I was also extremely disappointed with the story. Not that I didn’t appreciate the lack of pomposity and pseudo-religious musings that have plagued other Final Fantasy titles. However, I must say that the premise of Mystic Quest is one of the most shallow and clichéd storylines that I have ever encountered in an RPG. The story goes something like this: monsters have broken into the Focus Tower and have begun draining the light from the four crystals, and a prophecy tells of a hero that will restore power to the crystals and save the world. The hero of the game is of course the guy who fulfills the prophecy, but I was never satisfactorily convinced as to what made him so special. The old man at the beginning of the game gets very excited about the fact that the hero kills a monster. This is enough to convince him of the coming of the Knight of the prophecy, but to me it all seemed rather flimsy.
Not only that but the game is linear to the point of literally being on rails. Instead of being free to roam the overworld, you are forced to follow arrows that automatically lead you to the next dungeon or town. I had less of a problem with this than I thought I would; I guess it gives a nice feeling of having “conquered” one area and moving on to the next like in an action game. Yet to have something like this in a RPG is decidedly strange.
I can’t complain about the graphics or sound for the game; they are certainly nothing to get angry about, and there are even a few memorable songs although nothing comes close to the music of Final Fantasy II or III.
The entire game takes about 8 hours or so to complete, which is of course incredibly short for an RPG. While it’s nice to play straightforward games like this every once in a while, I found it difficult to drum up any sense of achievement after winning, since very rarely in Mystic Quest did I actually feel that my gaming skills were being put to any sort of test.
The idea that North American audiences somehow needed this watered-down and dumbed-down RPG to “introduce” them to the genre is more than mildly insulting (especially considering that Final Fantasy II had already been released on the SNES in North America before Mystic Quest), and it is all the more frustrating consider given that Mystic Quest basically fails at what it set out to do in the first place.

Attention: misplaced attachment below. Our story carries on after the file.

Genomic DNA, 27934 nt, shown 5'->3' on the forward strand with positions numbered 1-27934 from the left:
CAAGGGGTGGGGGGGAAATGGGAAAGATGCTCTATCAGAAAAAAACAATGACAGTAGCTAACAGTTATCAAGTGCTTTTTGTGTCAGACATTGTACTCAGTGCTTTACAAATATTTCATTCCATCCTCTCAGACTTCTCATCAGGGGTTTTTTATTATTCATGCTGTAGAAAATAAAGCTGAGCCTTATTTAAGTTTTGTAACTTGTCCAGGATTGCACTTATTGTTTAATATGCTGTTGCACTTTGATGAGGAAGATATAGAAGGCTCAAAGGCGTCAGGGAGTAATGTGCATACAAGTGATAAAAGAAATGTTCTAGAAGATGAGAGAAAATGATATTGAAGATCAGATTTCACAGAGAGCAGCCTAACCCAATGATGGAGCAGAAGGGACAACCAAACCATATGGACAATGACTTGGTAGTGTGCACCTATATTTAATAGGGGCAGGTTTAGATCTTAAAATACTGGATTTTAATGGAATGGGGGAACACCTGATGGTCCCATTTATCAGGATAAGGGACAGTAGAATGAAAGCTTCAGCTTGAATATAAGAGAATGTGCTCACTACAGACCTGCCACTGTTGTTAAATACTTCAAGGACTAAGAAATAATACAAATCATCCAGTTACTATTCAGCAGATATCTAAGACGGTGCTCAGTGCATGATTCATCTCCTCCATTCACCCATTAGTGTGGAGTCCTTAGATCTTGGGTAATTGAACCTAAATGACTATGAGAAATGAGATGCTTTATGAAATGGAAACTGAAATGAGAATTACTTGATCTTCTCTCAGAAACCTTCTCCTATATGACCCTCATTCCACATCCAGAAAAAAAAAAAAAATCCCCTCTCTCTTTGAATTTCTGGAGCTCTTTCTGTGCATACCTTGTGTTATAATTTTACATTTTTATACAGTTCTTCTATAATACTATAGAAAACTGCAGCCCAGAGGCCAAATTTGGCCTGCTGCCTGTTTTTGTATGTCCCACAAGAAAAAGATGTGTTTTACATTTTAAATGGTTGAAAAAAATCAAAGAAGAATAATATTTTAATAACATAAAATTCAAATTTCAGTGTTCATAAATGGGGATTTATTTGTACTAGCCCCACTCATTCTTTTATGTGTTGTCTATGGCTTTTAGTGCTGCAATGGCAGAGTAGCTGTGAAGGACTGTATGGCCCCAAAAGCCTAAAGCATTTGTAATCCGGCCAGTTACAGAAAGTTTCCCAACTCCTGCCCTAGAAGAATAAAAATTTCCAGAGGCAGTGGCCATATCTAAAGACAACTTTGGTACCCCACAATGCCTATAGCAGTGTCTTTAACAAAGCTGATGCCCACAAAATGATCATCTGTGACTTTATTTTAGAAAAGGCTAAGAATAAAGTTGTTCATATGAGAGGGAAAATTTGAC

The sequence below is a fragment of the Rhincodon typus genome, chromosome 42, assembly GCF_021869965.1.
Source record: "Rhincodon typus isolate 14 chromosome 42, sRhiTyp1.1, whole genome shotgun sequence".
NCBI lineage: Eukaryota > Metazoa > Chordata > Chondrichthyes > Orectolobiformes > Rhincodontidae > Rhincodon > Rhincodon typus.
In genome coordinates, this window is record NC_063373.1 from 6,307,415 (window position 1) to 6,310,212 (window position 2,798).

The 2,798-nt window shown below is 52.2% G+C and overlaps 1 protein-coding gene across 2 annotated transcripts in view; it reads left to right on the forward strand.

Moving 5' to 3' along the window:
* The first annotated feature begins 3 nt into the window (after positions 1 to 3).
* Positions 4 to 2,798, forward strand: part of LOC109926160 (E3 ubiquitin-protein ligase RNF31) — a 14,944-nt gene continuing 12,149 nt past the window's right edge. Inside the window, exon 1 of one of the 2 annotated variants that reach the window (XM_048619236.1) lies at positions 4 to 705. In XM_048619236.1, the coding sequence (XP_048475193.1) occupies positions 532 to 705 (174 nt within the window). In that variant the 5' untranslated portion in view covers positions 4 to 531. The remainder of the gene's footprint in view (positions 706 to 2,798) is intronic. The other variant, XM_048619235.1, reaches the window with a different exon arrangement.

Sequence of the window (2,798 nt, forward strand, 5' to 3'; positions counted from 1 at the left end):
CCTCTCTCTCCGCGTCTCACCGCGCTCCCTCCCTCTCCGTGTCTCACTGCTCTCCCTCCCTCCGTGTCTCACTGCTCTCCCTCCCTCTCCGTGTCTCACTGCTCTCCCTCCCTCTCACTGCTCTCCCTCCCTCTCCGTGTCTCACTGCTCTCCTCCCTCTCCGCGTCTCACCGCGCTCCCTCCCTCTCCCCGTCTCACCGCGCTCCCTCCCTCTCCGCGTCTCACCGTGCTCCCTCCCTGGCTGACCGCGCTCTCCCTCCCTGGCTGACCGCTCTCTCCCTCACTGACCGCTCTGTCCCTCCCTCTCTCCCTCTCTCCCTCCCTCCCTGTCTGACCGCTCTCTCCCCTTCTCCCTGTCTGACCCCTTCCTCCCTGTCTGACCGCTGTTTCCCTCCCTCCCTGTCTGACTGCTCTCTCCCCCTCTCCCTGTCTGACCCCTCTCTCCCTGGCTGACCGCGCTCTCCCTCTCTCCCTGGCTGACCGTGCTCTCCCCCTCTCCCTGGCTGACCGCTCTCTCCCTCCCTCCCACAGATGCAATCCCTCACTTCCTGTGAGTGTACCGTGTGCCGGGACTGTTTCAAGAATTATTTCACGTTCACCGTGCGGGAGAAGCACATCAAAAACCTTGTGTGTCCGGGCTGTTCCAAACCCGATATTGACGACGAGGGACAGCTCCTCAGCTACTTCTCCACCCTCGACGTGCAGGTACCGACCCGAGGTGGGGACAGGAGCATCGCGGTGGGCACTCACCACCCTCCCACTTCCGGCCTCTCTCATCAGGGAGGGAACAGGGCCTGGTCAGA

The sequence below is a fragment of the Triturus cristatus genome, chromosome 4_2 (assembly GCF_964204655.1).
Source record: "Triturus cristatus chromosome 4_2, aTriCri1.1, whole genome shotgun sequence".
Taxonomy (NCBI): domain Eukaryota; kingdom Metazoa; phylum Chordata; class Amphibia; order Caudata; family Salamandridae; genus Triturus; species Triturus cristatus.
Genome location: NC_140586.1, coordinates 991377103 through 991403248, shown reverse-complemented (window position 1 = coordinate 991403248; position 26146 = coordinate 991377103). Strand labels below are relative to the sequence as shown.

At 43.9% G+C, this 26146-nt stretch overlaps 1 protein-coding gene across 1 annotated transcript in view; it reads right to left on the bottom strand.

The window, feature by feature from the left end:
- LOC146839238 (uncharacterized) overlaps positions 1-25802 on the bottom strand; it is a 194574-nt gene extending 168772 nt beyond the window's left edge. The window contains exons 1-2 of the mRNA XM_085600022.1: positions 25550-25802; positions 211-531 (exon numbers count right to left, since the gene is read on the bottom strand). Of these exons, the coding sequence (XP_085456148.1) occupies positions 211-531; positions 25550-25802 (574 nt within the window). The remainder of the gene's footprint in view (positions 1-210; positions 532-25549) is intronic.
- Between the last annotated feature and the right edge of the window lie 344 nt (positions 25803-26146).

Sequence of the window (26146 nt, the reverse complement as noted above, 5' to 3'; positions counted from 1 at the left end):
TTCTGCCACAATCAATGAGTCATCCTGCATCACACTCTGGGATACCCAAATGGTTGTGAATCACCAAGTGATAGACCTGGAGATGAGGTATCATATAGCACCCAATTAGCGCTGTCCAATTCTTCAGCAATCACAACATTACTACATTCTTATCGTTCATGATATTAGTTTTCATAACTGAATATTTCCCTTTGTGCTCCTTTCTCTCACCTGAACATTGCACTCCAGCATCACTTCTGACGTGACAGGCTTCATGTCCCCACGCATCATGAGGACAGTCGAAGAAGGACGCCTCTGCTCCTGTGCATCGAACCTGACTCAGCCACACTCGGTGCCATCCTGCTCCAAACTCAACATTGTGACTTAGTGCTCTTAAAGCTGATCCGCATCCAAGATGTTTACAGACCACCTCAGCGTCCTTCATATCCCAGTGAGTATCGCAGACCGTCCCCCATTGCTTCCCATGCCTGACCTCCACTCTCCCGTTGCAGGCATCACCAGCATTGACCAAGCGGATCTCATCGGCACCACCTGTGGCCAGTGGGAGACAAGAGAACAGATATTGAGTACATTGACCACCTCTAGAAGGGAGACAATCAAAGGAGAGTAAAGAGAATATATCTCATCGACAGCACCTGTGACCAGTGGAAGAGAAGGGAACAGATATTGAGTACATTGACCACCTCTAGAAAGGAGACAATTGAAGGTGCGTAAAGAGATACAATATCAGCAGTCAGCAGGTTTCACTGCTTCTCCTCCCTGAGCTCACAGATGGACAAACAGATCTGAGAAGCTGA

First of all, Mystic Quest offers nothing beyond the kind of clichéd fantasy stereotypes and mundane items and spells that have become all too common in the more hackneyed role-playing games out there. As a tutorial, Mystic Quest is also lacking. Being easy at the beginning of the game is ok, but one expects that the difficulty level should increase as the game progresses and the gamer gets more familiar with the system. But instead, the final bosses are just as easy, if not easier, than the earlier ones. There is no learning curve to master, and I doubt very much that by the end of Mystic Quest the gamer will have learned any useful role-playing game skills beyond how to select “Fight” or “Spell” from the battle commands menu. The computer even auto-selects equipment for you, so the concept of choosing weapons and armour based on their attack and defense power and alignment (things that are absolutely VITAL to understand about RPGs) are never even introduced.
Honestly, if someone is interested in getting into role-playing games they would be better served just buying one, buckling down the with manual, and learning about how the game works. The other Final Fantasy games are well-known for having excellent in-game tutorials that take you through most of the important aspects of gameplay that you’ll need, which makes a game like Mystic Quest not really needed after all. All of the complaints about role-playing games that Mystic Quest has omitted in order to seem easy are unfortunately staples of that genre which exist in force everywhere besides the self-contained little bubble of Mystic Quest itself.
The game can perhaps stand alone as an easy RPG for people who don’t normally like the genre, as long as people understand that it’s actually not very good preparation for what lies beyond. I would however recommend Mystic Quest for children, since it does a great job of holding the gamer’s hand all the way through and I enjoy the idea of giving the kids a sword & sorcery fantasy plot instead of drenching them with Barney or Mary Kate & Ashley. However to the people who think that RPGs are too complicated and boring, I would suggest that perhaps the genre isn’t for you in the first place, and that making overly simplistic and shallow RPGs like Mystic Quest to bridge the supposed gap is just a bad idea.
Community review by alecto (January 19, 2003)